I am also impatient.  And I couldn’t sleep for thinking about it.  Arg Nit might have been a good thing to take but I didn’t think of it at the time.  I took a stress mix from Helios instead which I found at the back of the cupboard.  Easy enough to take but not as effective.

So what with organising the move and settling two boys into new schools and emotionally “holding” their space (that’s a polite way of saying worrying myself sick about them – they’re doing well though) and not being able to move from one end of the house to the other without seeing ten jobs which need doing… I knew I wasn’t looking after myself.

So I made myself one promise: I would drink enough water.

I filled one bottle per day and the deal was that I had to finish it.  I could just about manage that.

Dehydration is a systemic problem for many of us, and at the root of most diseases.  Have a read of “The Body’s Many Cries for Water” to see just what a mess we can get ourselves into without water.

I seem to have spent my time walking up enormous hills since we got here too.  Not something my body is used to.  So I am tired from moving house, tired from the emotions of moving. tired from the hills.  And I can’t help thinking that, without all the water I’d been in a much sorrier state.

I also have a sore throat, and a cough.  Minor irritations which is my body’s way of telling me to slow down.  And of course, as if I weren’t busy enough, I’ve signed up for another Kinesiology course.

So I have slowed down with the unpacking and lowered my expectations of the to do list.  I can’t choose a wallpaper that I like but it doesn’t matter.  Perhaps as the dust settles, I will be able to think more clearly.

So when you only have the head space to make one choice, drink water.  Have it available.  Offer it to people who look stressed.  Check your children are drinking enough and that they actually like the taste.  Never go out without a bottle.  You get the idea.

The upside of the new house in a new town is a new clinic which is very exciting.  This is the first picture.

I am looking forward to welcoming lots of people, exhisting clients and old, into the new Berkhamsted Clinic.

Baby loss: healing through words

To mark Baby Loss Awareness Week, I am going to share a very personal story with you.  My own experience of baby loss is what put me on the road to where I am today.  I do not write this with the intention of pulling your heartstrings, but it’s only fair to give a trigger warning before you start.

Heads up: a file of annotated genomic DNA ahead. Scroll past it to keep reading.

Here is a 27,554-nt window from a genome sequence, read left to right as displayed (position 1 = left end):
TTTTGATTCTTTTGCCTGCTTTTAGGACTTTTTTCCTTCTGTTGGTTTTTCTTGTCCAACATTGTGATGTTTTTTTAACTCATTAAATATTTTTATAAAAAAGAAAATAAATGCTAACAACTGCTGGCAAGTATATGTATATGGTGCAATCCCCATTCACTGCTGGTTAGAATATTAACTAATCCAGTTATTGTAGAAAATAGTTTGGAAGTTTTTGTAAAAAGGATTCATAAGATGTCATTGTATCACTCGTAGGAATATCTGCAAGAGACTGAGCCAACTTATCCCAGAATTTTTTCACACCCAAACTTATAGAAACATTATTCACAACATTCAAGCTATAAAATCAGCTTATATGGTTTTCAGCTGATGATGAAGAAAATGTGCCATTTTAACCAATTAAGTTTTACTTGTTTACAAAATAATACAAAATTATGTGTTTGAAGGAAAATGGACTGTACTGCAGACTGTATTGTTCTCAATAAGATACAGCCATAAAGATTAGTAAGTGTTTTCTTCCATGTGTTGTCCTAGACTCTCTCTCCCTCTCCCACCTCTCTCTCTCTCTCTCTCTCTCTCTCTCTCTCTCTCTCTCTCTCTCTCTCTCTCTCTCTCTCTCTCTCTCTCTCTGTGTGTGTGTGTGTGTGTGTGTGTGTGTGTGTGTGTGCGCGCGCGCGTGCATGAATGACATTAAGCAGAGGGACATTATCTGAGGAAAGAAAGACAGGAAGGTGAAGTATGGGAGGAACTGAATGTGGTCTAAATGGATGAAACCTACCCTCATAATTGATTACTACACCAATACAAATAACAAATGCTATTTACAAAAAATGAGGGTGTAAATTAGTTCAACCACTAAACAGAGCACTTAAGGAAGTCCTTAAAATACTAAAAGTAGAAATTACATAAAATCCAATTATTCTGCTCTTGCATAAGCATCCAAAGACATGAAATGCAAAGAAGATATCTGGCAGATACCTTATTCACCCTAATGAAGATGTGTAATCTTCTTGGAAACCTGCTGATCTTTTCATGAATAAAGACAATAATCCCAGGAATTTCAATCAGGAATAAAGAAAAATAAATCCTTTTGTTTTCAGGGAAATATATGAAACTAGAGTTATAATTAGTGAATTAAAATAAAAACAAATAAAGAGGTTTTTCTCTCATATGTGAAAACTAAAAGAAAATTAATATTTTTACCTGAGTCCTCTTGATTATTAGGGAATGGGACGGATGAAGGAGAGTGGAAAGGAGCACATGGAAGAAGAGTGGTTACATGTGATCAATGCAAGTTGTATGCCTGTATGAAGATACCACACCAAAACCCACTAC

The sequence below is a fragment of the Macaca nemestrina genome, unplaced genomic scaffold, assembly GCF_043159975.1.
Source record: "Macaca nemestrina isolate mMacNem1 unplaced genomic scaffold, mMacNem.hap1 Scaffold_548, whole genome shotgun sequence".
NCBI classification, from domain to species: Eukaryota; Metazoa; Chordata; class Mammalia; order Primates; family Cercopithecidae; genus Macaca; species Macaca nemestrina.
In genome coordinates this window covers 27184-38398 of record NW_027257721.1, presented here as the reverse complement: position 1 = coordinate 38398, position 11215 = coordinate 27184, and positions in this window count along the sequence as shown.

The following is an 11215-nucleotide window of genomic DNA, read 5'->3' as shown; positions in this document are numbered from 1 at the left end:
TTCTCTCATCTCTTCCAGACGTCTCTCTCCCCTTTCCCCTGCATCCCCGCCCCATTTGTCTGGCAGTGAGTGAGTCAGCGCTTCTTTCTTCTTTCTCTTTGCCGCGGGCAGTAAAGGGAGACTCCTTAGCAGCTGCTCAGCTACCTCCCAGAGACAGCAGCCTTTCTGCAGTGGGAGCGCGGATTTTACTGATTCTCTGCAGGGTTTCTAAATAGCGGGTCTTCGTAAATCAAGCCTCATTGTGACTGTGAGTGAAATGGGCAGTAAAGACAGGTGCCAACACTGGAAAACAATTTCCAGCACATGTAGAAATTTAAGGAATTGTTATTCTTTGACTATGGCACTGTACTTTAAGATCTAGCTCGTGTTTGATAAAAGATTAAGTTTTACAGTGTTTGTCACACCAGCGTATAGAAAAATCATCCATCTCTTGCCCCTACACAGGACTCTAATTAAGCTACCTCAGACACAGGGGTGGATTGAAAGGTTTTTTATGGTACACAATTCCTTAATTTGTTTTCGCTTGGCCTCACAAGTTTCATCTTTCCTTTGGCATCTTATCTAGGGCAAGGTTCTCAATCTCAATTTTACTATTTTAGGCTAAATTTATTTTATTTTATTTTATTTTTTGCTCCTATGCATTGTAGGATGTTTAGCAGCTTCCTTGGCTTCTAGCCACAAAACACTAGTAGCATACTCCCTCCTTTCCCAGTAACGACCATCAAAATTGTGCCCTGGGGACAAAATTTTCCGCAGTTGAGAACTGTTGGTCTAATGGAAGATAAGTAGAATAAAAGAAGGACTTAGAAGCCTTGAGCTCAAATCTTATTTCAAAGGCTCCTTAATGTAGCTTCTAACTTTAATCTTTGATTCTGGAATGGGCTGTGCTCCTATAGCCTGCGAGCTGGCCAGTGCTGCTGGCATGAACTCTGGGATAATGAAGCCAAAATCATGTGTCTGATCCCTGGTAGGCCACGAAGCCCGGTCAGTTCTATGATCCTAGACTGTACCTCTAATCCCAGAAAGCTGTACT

I was heartbroken when they told me at 11 weeks that my pregnancy was no longer viable.  At the hospital they were so kind and helpful but I was numb with shock.  I had suspected something wasn’t right but had tried to carry on at work until my body finally shouted loud that there was a problem.  By time I got to the hospital I knew in my heart that it wasn’t good news.

“I can see a baby [pause] but I can’t see a heartbeat I am afraid”

SiIMG_3044tting here now, I remember it clearly and I remember how I felt, but I don’t feel those feelings anymore.  I went on to have another baby and I would never swap him for all that heartache.  But it took me a long time to process.  I visited doctors who had no answers and homeopaths who also had no answers but what they did have ways of helping me process my grief.


Then I visited an acupuncturist. I had heard it was good for fertility and I just wanted to be pregnant again.  During one session she put a needle somewhere into my back and a yelped in pain.

“What was that?!”  I asked.

“Your heart” she answered.

So there you go.  I had a broken heart, and not a broken womb as I thought.  I hadn’t got around to telling my work so the privacy of my grief was making me squash it down.  Part of me liked pretending I was OK, but I did need to acknowledge the hurt in my heart to move on.  Allowing that grief was the kindness I needed to offer myself at that time.

But did you see the language that I used describing what happened?  I mention (a little deliberately, I admit) heartbroken, heartbeat, “I knew in my heart”, heartache.

I wanted to point this out because when you come to see me, I listen intently to the way that you describe what has happened to you.

Holistically, imbalances mostly come from an emotional place.  By tracking it back there and listening to your language, you tune in to the way the mind has wound itself up in the trauma.  And there lies the key to unwinding it.